“I am certain that every hot yoga studio would react in the same way that this [one] did,” he said. “Although a woman may choose to take those risks on herself, that doesn’t mean that the proprietor of the hot yoga studio has to take those risks on as well.”
Davies said possible complications for pregnant women could begin after their average body temperature exceeds 37 degrees — as it could at a hot yoga class or in a hot tub.
In the first trimester, warmer body temperatures could increase the possibility of congenital abnormalities in the developing fetus as the organs are still forming. More specifically, an unborn baby may be prone to developing Spina Bifida, which is related to incomplete development of the spinal cord.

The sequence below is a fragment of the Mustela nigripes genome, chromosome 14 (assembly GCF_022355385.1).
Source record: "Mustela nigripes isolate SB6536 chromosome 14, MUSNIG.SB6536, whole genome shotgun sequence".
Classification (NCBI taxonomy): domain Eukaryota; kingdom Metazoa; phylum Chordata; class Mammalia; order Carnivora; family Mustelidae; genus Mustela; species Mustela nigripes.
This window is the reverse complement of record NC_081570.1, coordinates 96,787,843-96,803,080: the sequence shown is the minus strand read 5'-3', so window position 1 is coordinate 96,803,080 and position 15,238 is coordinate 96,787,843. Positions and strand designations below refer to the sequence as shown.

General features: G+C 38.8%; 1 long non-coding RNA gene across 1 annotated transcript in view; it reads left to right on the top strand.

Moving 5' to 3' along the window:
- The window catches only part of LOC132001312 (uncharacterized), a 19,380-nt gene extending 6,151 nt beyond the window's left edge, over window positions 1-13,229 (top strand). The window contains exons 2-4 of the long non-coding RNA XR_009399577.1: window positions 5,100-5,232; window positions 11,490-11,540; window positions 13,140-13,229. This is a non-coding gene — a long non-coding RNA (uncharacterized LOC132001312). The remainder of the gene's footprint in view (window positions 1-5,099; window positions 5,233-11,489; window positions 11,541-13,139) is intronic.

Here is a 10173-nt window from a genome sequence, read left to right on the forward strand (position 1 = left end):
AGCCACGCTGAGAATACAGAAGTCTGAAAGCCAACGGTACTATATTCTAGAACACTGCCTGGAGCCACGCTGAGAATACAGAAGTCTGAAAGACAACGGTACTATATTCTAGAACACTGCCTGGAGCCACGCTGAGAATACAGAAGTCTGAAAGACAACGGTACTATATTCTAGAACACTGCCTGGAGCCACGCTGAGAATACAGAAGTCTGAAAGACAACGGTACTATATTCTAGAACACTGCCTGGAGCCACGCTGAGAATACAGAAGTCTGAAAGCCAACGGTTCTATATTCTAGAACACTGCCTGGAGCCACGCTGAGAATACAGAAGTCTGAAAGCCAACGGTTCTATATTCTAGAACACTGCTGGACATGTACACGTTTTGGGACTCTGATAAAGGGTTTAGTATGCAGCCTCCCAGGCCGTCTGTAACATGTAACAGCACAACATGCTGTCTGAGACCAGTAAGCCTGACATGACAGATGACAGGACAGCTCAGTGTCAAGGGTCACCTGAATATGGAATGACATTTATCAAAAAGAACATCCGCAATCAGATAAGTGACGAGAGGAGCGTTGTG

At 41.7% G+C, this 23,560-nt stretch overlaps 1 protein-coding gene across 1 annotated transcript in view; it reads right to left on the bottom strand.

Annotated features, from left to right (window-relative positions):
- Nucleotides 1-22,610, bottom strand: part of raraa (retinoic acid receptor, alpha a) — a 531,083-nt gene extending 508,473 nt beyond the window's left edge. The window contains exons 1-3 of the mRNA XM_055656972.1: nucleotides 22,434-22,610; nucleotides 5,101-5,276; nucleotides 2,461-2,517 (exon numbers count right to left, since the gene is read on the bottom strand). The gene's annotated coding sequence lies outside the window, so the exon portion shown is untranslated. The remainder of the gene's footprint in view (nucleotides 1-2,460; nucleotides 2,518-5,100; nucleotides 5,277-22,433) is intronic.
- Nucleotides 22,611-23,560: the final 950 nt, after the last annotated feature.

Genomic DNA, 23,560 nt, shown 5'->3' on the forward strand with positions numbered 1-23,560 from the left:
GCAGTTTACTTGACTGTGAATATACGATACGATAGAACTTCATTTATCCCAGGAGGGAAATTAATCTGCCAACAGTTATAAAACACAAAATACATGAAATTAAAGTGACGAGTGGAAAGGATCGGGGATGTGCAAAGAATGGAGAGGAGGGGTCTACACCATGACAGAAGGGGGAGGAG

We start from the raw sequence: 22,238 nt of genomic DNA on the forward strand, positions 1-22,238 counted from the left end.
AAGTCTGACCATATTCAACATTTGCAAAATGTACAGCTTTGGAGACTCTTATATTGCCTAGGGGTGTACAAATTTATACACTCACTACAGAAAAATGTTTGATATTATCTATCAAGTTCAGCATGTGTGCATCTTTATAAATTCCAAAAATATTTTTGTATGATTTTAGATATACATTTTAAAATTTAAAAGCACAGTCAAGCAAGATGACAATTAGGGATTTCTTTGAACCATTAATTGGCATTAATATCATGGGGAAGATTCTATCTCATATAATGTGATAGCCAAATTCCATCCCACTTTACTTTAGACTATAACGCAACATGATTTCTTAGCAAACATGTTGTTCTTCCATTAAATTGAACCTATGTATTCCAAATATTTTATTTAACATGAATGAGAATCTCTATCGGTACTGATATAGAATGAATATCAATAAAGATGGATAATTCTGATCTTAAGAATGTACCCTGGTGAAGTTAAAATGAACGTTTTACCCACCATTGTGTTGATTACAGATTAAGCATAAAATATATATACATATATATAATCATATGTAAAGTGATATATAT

In the second and third trimester, a healthy growing fetus would already have developed organs, excluding the brain. Therefore, warmer temperatures may hinder the ability for the brain to develop normally.
Davies recommends pregnant women exercise in mild environments such as at a traditional yoga studio or a gym, on stationary bikes or treadmills.